If the Sportster is a Miata in terms of avoidable performance in the H-D realm, then the Superglide was a Corvette. This simple action of stripping down a touring bike introduced a new category of motorcycle and probably attracted as many new riders as the Sportster. The FX platform evolved constantly over three decades until it was axed for 2018, and was arguably one of the most constantly updated models in the Harley-Davidson lineup. The Superglide finally brought Harley into the good graces of new motorcycle reviewers and meant real competition against the Japanese brands.
The Superglide name came and went over the years, but the FX prefix for the line remained. The FX Superglide was eventually replaced by the FXR, the one-percenter club member’s bike of choice. The Superglide remained alongside the FXR for a few years, gaining a small, single tank and dropping the two-piece tank and dash combo.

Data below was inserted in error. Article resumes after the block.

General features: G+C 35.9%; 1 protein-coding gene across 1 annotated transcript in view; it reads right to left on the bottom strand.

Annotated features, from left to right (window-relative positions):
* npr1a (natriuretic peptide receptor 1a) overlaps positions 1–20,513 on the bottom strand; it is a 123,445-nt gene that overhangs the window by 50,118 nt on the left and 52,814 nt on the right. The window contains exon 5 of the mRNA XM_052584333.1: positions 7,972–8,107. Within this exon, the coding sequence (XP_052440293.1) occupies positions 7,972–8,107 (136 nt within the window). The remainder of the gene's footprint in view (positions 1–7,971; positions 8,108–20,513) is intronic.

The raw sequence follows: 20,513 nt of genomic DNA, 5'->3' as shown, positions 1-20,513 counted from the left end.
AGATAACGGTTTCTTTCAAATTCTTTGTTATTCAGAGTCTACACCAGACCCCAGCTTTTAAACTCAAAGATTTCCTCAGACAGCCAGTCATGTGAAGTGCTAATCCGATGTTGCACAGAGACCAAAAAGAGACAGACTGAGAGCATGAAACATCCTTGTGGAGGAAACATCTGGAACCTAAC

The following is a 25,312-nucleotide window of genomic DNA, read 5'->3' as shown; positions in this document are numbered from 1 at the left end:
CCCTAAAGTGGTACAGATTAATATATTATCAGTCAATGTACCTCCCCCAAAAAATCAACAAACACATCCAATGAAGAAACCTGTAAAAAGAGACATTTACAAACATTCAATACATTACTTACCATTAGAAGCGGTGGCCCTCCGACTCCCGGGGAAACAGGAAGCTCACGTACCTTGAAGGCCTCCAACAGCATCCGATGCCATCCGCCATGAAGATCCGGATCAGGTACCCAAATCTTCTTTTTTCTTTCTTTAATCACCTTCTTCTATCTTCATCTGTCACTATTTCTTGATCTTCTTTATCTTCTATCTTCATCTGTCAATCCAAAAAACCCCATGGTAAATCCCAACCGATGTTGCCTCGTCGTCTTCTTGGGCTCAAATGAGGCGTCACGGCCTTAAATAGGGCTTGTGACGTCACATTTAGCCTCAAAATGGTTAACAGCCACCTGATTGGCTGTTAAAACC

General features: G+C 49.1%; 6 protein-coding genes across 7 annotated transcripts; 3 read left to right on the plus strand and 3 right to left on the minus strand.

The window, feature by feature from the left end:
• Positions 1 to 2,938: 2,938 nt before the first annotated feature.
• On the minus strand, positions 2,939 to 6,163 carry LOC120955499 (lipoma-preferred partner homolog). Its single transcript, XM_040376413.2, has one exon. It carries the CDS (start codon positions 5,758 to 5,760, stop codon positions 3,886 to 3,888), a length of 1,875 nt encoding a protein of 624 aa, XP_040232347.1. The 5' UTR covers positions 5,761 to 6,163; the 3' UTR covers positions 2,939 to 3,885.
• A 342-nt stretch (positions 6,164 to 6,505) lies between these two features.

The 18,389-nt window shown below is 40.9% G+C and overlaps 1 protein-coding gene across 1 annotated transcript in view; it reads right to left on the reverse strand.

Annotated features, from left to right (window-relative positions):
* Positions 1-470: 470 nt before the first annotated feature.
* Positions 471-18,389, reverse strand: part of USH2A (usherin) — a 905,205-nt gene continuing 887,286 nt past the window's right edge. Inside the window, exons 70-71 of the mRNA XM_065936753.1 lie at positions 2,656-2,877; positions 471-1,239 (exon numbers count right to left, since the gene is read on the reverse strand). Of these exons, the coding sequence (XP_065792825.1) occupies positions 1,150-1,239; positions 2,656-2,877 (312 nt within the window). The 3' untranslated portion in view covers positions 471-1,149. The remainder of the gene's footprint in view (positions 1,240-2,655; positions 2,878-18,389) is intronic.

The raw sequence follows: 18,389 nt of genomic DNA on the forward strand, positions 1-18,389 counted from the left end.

The Superglide was eventually discontinued due to the introduction of the Evolution engine in 1984. The Dyna platform then replaced the FXR, in 1991, and while all three motorcycles have very different engineering and designing features, they all share the FX prefix and DNA. It’s pretty and sleek to another reason to add it to our Important Harley Davidson Big List Part B.
Years: 1984 to current.
Engines: 1200cc, 80ci, 1310cc, 1,340cc, 1,450cc, 1,584cc, 1,690cc,
Known Suffixes: FXCW, FXCWC, FXST, FXSTB, FXSTBI, FXSTC, FXSTD, FXSTS, FXWG, FLST, FLSTC, FLSTF, FLSTFI, FLSTN, FLSTS, FLSTSB, FLSTSC
Reasons to Love: Comfortable, classically styled, and offered in a huge variety of styles. Hardtail looks with modern performance.